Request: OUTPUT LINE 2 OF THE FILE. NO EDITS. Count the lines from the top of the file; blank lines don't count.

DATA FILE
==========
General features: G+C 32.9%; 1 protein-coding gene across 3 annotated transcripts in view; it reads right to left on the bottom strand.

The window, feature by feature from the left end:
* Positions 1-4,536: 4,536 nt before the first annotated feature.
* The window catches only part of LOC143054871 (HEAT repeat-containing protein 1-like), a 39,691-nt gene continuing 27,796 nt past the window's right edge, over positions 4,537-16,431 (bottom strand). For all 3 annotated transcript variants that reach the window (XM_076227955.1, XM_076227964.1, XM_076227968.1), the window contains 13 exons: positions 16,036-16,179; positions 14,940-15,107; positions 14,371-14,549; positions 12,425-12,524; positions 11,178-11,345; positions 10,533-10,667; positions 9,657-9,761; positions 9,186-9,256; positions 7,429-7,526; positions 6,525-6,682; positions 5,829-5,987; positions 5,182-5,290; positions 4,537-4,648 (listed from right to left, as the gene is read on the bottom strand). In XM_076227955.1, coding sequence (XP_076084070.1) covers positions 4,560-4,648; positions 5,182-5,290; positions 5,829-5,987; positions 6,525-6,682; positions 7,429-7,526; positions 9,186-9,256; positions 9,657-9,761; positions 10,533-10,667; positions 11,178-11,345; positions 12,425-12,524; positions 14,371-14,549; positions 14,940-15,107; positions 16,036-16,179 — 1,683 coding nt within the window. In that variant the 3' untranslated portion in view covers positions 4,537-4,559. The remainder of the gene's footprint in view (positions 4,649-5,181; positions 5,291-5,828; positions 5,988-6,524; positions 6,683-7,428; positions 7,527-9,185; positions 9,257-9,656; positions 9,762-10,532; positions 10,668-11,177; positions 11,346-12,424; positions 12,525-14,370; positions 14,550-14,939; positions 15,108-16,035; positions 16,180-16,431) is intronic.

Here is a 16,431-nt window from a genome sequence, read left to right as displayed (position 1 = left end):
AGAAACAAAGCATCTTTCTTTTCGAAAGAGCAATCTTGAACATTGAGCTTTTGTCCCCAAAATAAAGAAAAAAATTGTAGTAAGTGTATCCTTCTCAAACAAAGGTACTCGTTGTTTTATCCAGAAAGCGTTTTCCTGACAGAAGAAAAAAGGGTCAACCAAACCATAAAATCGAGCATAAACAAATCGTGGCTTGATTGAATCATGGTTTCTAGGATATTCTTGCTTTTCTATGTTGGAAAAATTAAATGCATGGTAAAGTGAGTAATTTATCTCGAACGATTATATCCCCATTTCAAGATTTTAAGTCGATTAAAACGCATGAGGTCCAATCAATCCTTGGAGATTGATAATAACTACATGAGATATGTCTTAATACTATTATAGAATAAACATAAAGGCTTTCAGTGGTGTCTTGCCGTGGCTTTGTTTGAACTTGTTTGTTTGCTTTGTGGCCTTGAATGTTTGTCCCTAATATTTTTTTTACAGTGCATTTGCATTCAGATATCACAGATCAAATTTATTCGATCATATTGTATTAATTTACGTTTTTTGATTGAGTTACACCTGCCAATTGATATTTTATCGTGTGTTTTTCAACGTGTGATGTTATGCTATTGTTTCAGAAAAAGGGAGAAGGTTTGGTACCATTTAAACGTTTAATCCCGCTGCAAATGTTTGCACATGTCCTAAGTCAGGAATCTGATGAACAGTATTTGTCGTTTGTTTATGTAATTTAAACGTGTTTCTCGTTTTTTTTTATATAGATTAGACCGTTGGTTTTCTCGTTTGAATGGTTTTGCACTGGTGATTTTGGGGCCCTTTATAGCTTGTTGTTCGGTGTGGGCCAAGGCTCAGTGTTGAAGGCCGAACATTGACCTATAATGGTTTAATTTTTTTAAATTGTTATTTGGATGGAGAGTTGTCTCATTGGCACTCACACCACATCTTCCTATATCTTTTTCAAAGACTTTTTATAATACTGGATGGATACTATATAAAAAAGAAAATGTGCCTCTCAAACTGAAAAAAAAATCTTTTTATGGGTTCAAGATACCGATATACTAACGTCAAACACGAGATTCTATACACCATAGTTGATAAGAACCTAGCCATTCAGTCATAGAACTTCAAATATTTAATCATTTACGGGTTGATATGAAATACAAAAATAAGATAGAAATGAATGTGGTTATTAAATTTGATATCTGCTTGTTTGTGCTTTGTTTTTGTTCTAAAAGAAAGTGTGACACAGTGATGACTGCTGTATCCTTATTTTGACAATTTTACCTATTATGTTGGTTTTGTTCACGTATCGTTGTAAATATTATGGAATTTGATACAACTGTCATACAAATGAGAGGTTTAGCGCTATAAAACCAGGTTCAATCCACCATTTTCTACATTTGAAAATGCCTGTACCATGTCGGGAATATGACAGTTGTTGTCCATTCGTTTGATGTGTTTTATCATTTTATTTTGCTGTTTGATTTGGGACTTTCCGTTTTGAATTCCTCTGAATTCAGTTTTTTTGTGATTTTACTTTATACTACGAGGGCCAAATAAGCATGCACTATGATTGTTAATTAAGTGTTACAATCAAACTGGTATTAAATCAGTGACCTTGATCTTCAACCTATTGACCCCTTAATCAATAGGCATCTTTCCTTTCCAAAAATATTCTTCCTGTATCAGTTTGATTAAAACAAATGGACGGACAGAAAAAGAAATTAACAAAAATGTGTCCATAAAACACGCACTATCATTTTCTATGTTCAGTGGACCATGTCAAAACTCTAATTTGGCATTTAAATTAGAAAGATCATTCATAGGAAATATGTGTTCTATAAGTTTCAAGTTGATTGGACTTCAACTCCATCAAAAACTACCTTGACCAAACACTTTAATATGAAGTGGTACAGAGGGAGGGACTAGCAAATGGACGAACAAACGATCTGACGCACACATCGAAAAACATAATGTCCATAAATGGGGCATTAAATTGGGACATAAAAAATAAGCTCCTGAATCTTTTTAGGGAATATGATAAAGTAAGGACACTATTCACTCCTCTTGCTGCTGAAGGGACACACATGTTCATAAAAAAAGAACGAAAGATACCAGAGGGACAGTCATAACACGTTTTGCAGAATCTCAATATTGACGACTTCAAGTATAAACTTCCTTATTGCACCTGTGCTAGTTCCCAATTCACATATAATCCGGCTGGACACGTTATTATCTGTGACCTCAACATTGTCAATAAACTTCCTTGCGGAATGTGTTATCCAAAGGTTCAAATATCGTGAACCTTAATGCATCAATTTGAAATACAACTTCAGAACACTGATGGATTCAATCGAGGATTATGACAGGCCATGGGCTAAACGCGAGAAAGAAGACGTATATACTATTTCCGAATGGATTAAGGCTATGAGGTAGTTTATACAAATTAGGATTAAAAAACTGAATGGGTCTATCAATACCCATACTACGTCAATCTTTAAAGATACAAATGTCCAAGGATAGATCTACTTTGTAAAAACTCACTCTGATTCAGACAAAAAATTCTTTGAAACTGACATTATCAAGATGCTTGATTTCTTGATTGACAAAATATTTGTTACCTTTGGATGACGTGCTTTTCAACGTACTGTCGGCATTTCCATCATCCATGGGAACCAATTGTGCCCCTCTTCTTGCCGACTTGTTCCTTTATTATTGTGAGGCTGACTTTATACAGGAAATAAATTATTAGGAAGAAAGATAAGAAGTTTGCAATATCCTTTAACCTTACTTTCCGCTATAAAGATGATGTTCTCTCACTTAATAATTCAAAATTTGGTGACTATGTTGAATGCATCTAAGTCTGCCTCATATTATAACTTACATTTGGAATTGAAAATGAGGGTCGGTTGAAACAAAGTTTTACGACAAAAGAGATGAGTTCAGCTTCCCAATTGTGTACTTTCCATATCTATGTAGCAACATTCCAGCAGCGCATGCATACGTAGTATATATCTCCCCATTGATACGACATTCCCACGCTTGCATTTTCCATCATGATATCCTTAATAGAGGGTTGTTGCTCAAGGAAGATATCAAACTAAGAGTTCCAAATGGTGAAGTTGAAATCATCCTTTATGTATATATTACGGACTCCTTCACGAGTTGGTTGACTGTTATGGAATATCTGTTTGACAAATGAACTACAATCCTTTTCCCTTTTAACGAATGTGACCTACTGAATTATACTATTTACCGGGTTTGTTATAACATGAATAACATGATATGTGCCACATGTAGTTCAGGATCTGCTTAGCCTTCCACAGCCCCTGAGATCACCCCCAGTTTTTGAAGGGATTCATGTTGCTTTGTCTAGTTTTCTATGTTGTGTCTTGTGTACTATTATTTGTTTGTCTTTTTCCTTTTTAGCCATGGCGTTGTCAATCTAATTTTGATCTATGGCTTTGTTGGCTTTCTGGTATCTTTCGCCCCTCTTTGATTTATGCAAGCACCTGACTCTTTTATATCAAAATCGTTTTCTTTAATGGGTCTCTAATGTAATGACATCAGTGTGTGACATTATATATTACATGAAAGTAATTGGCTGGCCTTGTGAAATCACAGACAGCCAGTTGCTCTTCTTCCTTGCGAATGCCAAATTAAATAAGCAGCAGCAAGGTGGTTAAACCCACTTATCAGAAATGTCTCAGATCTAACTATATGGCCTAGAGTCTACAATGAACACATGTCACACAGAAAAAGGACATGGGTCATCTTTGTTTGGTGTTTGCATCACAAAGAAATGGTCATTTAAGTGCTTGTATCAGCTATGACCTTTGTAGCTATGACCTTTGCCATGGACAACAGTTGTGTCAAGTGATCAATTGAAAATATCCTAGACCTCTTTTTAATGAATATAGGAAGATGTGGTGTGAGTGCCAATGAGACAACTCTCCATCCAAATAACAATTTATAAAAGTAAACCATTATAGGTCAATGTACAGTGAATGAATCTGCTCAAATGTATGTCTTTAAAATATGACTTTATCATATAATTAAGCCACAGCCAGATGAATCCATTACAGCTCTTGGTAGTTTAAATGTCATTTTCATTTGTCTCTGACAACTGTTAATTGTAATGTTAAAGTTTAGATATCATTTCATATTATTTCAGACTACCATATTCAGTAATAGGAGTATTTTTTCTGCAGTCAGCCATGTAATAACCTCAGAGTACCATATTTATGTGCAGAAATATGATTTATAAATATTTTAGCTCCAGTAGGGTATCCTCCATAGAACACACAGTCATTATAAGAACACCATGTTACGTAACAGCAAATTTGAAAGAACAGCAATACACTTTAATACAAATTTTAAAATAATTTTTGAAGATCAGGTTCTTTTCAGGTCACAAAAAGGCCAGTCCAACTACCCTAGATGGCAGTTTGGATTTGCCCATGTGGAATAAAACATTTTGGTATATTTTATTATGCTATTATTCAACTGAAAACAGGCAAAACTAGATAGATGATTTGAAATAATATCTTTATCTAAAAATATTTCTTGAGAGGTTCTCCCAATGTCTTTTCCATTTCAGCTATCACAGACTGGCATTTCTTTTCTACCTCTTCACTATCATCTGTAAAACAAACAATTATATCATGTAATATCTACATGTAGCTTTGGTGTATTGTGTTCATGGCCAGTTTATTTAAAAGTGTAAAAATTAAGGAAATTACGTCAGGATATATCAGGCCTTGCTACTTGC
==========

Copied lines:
The window, feature by feature from the left end: